The method of operation described with respect to FIGS. 7, 8 and 9 applies equally to the embodiment of FIG. 10.

Referring now to FIG. 11, still another embodiment of the present invention is depicted, similar to the embodiment of FIGS. 7 and 10, in which media feed direction adjuster 65 is exemplified via the use of a ratchet mechanism 500.

Ratchet mechanism 500 includes a toothed member 502 having a wedge 503, a plunger 504, a plunger dog 506, a plunger return spring 508, and a toothed member return spring 510.

Toothed member 502 includes at least one tooth 512 and a cam surface 514. Toothed member 502 is movably disposed in printhead carrier 32, and cam surface 514 is coupled to printhead datum pad 35, for example, directly contacting printhead datum pad 35. Cam surface 514 is a tapered datum surface, and acts against printhead datum pad 35 in translating and aligning standard color printhead 34 with photo printhead 36. Plunger 504 is movably disposed in printhead carrier 32, and is coupled to plunger return spring 508, which is oppositely coupled to printhead carrier 32. In addition, plunger 504 is positioned on printhead carrier 32 in a location opposite flag member 109 affixed to side frame 27. Plunger dog 506 is pivotally coupled to plunger 504, and has a pawl 516 configured to engage each tooth 512 of toothed member 502.

As illustrated in FIG. 11, ratchet mechanism 500 is configured such that a movement of plunger 504 by a stroke distance 517 in a direction indicated by direction arrow 518 causes pawl 516 to engage and move toothed member 502, wherein the action of the taper of cam surface 514 acts against printhead datum pad 35 of standard color printhead 34 to thereby translate standard color printhead 34 in media feed direction 41, for example, forward feed direction 41 a.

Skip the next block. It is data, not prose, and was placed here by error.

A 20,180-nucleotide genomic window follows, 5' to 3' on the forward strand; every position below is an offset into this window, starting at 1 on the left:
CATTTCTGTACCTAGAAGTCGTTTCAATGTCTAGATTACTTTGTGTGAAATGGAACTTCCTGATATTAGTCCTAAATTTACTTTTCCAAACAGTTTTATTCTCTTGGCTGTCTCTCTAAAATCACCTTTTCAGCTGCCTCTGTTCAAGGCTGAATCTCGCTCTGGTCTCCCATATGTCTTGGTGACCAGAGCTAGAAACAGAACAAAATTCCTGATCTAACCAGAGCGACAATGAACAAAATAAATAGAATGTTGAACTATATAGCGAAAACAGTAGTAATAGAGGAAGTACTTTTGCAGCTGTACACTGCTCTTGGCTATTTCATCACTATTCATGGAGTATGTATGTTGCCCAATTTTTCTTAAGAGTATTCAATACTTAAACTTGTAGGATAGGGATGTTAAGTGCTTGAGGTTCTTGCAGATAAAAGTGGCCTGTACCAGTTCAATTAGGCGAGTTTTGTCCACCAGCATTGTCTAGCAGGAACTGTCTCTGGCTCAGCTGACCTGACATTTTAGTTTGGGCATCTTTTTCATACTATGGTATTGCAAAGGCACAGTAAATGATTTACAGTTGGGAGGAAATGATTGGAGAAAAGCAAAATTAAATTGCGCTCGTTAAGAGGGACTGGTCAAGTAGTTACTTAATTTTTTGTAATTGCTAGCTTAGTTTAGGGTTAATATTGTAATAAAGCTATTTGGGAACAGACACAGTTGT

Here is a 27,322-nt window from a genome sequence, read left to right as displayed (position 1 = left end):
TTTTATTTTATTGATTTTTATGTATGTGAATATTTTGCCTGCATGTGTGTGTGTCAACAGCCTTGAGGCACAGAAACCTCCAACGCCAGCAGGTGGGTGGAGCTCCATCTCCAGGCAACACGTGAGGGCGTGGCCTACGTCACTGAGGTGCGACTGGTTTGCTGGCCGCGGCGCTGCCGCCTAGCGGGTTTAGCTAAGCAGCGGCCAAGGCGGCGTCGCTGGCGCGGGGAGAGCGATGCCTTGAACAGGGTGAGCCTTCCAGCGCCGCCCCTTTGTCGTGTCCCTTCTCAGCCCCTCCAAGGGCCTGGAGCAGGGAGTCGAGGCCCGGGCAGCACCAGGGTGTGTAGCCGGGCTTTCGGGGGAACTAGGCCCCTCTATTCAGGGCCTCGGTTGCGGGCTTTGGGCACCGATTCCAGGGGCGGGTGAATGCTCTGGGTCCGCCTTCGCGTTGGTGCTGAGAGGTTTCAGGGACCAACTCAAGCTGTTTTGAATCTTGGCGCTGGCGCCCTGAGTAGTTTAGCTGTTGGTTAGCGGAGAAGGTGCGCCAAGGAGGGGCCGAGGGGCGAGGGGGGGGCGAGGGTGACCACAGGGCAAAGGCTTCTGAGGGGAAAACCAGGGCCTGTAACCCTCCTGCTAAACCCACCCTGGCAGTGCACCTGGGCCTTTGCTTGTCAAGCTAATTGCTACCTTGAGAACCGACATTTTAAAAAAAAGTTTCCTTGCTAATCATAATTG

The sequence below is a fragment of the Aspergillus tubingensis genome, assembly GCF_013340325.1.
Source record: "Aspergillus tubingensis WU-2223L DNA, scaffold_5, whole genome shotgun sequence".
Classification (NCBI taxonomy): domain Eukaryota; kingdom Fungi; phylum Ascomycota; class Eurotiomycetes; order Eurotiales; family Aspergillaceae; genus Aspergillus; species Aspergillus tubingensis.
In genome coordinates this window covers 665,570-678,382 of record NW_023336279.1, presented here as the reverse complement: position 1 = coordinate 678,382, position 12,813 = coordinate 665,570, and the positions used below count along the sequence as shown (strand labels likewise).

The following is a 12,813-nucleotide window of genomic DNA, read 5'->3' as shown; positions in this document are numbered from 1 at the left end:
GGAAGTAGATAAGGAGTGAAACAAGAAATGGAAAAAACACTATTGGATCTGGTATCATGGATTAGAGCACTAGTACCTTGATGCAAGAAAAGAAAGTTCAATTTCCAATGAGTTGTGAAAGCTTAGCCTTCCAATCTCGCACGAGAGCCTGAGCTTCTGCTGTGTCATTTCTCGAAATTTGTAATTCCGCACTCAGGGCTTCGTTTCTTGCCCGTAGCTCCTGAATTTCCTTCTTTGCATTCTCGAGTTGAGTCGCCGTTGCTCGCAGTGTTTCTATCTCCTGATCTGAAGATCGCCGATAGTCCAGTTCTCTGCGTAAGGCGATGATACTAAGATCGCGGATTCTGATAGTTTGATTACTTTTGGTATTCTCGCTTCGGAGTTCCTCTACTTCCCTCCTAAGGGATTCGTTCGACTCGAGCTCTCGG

It will be appreciated by those skilled in the art that the taper of cam surface 514 may alternatively be configured such that the translation of standard color printhead 34 is in reverse feed direction 41 b. Similarly, the taper of cam surface 514 may alternatively be a compound taper configured such that the translation of standard color printhead 34 is in forward feed direction 41 a for a first number of movements of plunger 504 and then is in reverse feed direction 41 b for a second number of movements of plunger 504, or vice-versa.

Controller 24 is configured to control the reciprocation of printhead carrier 32 based on a misalignment sensed by auto-alignment sensor 67, with the reciprocation of printhead carrier 32 acting to drive plunger 504 into flag member 109 to cause movement of plunger 504.

The method of operation of the embodiment of FIG. 11 is similar to the operation of the embodiments of FIGS. 7 and 10.

Referring now to FIG. 12, still another embodiment of the present invention is depicted, similar to the embodiment of FIGS. 7, 10, and 11, in which media feed direction adjuster 65 is exemplified via the use of a ratchet mechanism 600.

Ratchet mechanism 600 includes a toothed member 602 having a wedge 603, a plunger 604, a plunger dog 606, an intermediate member in the form of an actuator pin 607, a plunger return spring 608, and a toothed member return spring 610.